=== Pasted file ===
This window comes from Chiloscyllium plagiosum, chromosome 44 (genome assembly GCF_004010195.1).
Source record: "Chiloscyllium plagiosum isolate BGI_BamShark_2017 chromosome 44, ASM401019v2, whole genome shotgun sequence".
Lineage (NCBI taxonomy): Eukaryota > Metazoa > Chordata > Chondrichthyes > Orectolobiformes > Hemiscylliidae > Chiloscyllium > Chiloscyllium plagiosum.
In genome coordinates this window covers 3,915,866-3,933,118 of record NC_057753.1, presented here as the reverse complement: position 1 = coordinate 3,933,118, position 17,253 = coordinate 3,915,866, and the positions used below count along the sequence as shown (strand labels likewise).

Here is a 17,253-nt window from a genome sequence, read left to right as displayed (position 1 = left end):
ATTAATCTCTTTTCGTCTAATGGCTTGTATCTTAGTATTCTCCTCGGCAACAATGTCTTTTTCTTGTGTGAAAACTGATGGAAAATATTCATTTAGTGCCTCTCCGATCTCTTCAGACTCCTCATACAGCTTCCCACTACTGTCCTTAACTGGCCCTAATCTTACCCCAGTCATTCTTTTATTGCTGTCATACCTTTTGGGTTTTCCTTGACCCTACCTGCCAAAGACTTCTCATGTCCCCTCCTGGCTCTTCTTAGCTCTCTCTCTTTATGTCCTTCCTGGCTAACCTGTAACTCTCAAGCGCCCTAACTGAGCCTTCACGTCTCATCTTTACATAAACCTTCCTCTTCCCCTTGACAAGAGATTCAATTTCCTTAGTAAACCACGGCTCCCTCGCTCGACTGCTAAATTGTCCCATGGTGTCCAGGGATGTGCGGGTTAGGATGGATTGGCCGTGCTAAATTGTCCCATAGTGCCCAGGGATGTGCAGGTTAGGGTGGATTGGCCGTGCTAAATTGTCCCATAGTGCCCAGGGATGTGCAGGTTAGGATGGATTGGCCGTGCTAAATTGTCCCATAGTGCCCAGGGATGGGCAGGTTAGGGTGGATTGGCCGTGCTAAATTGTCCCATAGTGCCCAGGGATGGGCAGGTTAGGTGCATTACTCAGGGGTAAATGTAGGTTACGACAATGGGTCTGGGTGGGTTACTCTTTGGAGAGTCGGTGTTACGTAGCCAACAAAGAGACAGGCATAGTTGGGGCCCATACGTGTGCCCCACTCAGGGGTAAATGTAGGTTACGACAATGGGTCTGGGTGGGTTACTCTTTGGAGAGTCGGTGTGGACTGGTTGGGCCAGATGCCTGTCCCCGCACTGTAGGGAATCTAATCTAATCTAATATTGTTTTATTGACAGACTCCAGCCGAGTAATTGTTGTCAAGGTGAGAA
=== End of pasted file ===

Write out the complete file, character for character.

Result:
This window comes from Chiloscyllium plagiosum, chromosome 44 (genome assembly GCF_004010195.1).
Source record: "Chiloscyllium plagiosum isolate BGI_BamShark_2017 chromosome 44, ASM401019v2, whole genome shotgun sequence".
Lineage (NCBI taxonomy): Eukaryota > Metazoa > Chordata > Chondrichthyes > Orectolobiformes > Hemiscylliidae > Chiloscyllium > Chiloscyllium plagiosum.
In genome coordinates this window covers 3,915,866-3,933,118 of record NC_057753.1, presented here as the reverse complement: position 1 = coordinate 3,933,118, position 17,253 = coordinate 3,915,866, and the positions used below count along the sequence as shown (strand labels likewise).

Here is a 17,253-nt window from a genome sequence, read left to right as displayed (position 1 = left end):
ATTAATCTCTTTTCGTCTAATGGCTTGTATCTTAGTATTCTCCTCGGCAACAATGTCTTTTTCTTGTGTGAAAACTGATGGAAAATATTCATTTAGTGCCTCTCCGATCTCTTCAGACTCCTCATACAGCTTCCCACTACTGTCCTTAACTGGCCCTAATCTTACCCCAGTCATTCTTTTATTGCTGTCATACCTTTTGGGTTTTCCTTGACCCTACCTGCCAAAGACTTCTCATGTCCCCTCCTGGCTCTTCTTAGCTCTCTCTCTTTATGTCCTTCCTGGCTAACCTGTAACTCTCAAGCGCCCTAACTGAGCCTTCACGTCTCATCTTTACATAAACCTTCCTCTTCCCCTTGACAAGAGATTCAATTTCCTTAGTAAACCACGGCTCCCTCGCTCGACTGCTAAATTGTCCCATGGTGTCCAGGGATGTGCGGGTTAGGATGGATTGGCCGTGCTAAATTGTCCCATAGTGCCCAGGGATGTGCAGGTTAGGGTGGATTGGCCGTGCTAAATTGTCCCATAGTGCCCAGGGATGTGCAGGTTAGGATGGATTGGCCGTGCTAAATTGTCCCATAGTGCCCAGGGATGGGCAGGTTAGGGTGGATTGGCCGTGCTAAATTGTCCCATAGTGCCCAGGGATGGGCAGGTTAGGTGCATTACTCAGGGGTAAATGTAGGTTACGACAATGGGTCTGGGTGGGTTACTCTTTGGAGAGTCGGTGTTACGTAGCCAACAAAGAGACAGGCATAGTTGGGGCCCATACGTGTGCCCCACTCAGGGGTAAATGTAGGTTACGACAATGGGTCTGGGTGGGTTACTCTTTGGAGAGTCGGTGTGGACTGGTTGGGCCAGATGCCTGTCCCCGCACTGTAGGGAATCTAATCTAATCTAATATTGTTTTATTGACAGACTCCAGCCGAGTAATTGTTGTCAAGGTGAGAA